How to market a startup: Getting leads to go from zero to hero

How to market a startup

Stellar articles from Rocket Fuel Labs HQ.

In the early days, Seed and pre-Series A companies grow through brute force—namely, cold calling as many prospects and closing as many deals as possible.

This methodology works to quickly and efficiently fuel growth. To a degree. At a certain point, inbound leads need to become a reliable and steady stream of new business. This is especially true as you’re proving out unit economics and product market fit in advance of a major fundraise.

So how do you turn budding leads into steady streams?

Find the fruit on the ground.
Early business growth means a reliance on early adopters, particularly with technology solutions.

The challenge: You don’t have the budget to waste on Facebook or Google advertising to people who aren’t searching for the solution you’re providing or aren’t willing to try a new technology that hasn’t already gained traction or a meaningful number of customers.

The solution: Forget low-hanging fruit and grab the fruit on the ground.

To find this fruit, identify signals. What behaviors indicate that one business is more likely than another to buy your product?

For Mercato, the fastest growing independent grocery store delivery app, the answer was “tech-savvy grocery stores driving traffic to their website.”

Mercato realized that a grocery store with an optimized Google Plus page understood the importance of online marketing more than a store with two or three reviews. And a grocery store with a website was far more likely to be interested in an eCommerce solution than a store without one. By compiling these signals, Mercato was able to determine who was most likely to purchase their product.

The next order of business: figuring out where prospects and customers are in relation to the adoption curve—and then meeting them where they’re at. We helped Mercato build a list of these companies and target them directly and precisely with messages we knew would resonate and engage.

The result: By helping Mercato predict leads, build pipeline and generate opportunities, we helped it achieve year-over-year growth to take it from a $5 million company to a $50 million company.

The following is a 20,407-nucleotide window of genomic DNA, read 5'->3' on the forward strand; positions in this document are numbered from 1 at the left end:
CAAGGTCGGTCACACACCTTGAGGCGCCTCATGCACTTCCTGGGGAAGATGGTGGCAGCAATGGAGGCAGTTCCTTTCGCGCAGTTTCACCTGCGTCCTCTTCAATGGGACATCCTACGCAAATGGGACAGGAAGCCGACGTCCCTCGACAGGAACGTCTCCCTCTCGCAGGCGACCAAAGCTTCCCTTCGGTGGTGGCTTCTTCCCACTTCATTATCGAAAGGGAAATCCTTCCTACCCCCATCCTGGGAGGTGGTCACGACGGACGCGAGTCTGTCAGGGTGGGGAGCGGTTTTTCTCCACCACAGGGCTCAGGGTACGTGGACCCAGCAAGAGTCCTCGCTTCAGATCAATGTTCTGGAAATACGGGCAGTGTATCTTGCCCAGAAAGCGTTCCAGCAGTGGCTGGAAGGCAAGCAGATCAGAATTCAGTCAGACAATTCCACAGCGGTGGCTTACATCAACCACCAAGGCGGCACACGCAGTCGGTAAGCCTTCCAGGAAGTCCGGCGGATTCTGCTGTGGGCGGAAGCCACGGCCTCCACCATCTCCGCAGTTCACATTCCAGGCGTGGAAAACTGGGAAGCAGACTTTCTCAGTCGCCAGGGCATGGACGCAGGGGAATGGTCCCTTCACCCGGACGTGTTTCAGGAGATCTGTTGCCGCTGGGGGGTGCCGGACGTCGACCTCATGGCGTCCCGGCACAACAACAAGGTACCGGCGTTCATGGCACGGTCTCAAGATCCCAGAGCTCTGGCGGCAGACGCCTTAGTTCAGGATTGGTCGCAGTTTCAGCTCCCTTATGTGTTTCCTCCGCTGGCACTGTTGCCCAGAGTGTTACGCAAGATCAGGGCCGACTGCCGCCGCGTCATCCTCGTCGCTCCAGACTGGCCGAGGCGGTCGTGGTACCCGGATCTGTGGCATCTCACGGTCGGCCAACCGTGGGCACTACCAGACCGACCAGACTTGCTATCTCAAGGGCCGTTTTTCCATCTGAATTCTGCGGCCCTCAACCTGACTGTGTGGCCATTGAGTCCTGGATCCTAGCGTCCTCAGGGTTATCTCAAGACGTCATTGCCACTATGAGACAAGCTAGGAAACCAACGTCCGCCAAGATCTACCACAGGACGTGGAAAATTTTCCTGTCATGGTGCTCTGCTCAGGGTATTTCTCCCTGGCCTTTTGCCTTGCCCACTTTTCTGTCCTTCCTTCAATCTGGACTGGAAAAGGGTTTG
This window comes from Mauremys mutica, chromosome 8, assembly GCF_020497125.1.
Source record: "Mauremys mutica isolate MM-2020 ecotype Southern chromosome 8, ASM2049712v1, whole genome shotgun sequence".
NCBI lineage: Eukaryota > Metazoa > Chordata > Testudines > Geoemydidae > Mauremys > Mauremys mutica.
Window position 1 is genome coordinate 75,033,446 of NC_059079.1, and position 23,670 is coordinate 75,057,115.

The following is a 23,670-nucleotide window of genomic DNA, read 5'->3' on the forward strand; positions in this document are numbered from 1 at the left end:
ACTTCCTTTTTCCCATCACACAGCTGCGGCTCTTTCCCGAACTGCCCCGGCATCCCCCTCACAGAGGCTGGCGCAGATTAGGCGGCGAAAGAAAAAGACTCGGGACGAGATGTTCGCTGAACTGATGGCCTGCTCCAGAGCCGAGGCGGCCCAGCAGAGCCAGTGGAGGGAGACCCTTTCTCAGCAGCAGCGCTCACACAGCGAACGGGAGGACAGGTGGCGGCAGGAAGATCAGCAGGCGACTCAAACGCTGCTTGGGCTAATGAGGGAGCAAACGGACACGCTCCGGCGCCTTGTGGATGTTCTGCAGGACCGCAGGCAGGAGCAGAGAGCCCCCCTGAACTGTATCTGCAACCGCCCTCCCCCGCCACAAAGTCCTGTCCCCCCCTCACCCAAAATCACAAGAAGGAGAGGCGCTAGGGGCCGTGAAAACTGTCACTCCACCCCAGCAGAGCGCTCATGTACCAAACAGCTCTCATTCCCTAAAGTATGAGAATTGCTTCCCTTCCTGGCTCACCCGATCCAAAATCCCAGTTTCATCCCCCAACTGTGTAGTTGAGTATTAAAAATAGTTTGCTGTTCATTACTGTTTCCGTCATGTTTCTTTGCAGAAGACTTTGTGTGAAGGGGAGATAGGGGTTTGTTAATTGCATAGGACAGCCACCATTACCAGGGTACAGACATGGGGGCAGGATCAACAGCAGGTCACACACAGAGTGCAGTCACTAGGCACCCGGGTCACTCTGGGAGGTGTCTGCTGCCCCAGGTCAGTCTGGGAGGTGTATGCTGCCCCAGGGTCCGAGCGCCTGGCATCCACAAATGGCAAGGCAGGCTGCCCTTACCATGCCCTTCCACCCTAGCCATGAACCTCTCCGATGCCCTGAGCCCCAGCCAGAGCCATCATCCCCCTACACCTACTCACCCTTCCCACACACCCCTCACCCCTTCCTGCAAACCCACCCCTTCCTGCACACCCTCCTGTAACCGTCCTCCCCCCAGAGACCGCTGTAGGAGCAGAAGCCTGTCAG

Spend at the bottom of the funnel.
Once you know who is more likely to buy, you’ll want to target those prospects through multiple channels to maximize effectiveness and reach. If you successfully obtained targets’ email addresses, an email campaign is an obvious next step.

But it shouldn’t be your only step. Market to them on Facebook and build lookalike audiences to get your ads in front of similar businesses. Consider direct mail if you’re aiming for an enterprise sale. Make your multichannel communications work as hard as you do by ensuring that calls to action are clear, compelling and actionable.

Don’t underestimate the power of the call to action. These periods on the end of your marketing statement can be the make-or-break moment. You’ve identified people who are most likely to buy with the problem that your solution solves. Don’t be coy. Let them know you want them exactly what you want them to do and make it easy for them to do it.

Finally, follow up with sales calls in a timely manner. Even if they’re interested, they might need a little nudge. They’re busy, and they don’t know how much you can help them. Yet.

Plant seeds at the top of the funnel.
While you’re focused on furthering and converting the lowest hanging (or grounded) fruit, you can also seed the top of the funnel without breaking the bank. The most effective and cost-efficient way to cultivate results: content.

Get help from a trusted firm or advisor to ensure that your content is optimized for search results. If your service is new or the first of its kind, even early adopters won’t be looking for it. Create content that is optimized for searches they ARE conducting, whether it’s how to run a small business, managing finances, hiring best practices… whatever makes sense for your particular solution.

Are they on LinkedIn? Post articles and original content.

Are they active on Twitter? Make sure you’re tweeting and using the hashtags they’re using.

Find out where your audience spends most of its time online and get to know them. Play it smart and they’ll want to get to know you.

Don’t ignore the brand.
A lot of start-ups think that brand is a “big company” problem. Truth is, it’s a big idea solution.

When you’re trying to scale quickly in an environment with any competition, ignoring brand can be a fatal mistake.

Brand differentiates. It tells customers why they should care about your product. It inspires them to choose your product over other available options. Brand connects, secures and endures.

If you don’t know why customers should choose your brand or which messages resonate more fully, don’t panic. Do research.

Survey your customers. Ask them why they chose your product and what they think is different (and better).

Just don’t make it multiple choice. Let them communicate what moves them. No one can articulate what makes you awesome and unique better than your happiest and most loyal customers. Who knows—they just might end up writing your next campaign.

Ready to go from zero to hero?
So are we. And we’re here to help with proven solutions and unbeatable expertise.

Let’s talk about how we can help you go further, faster.


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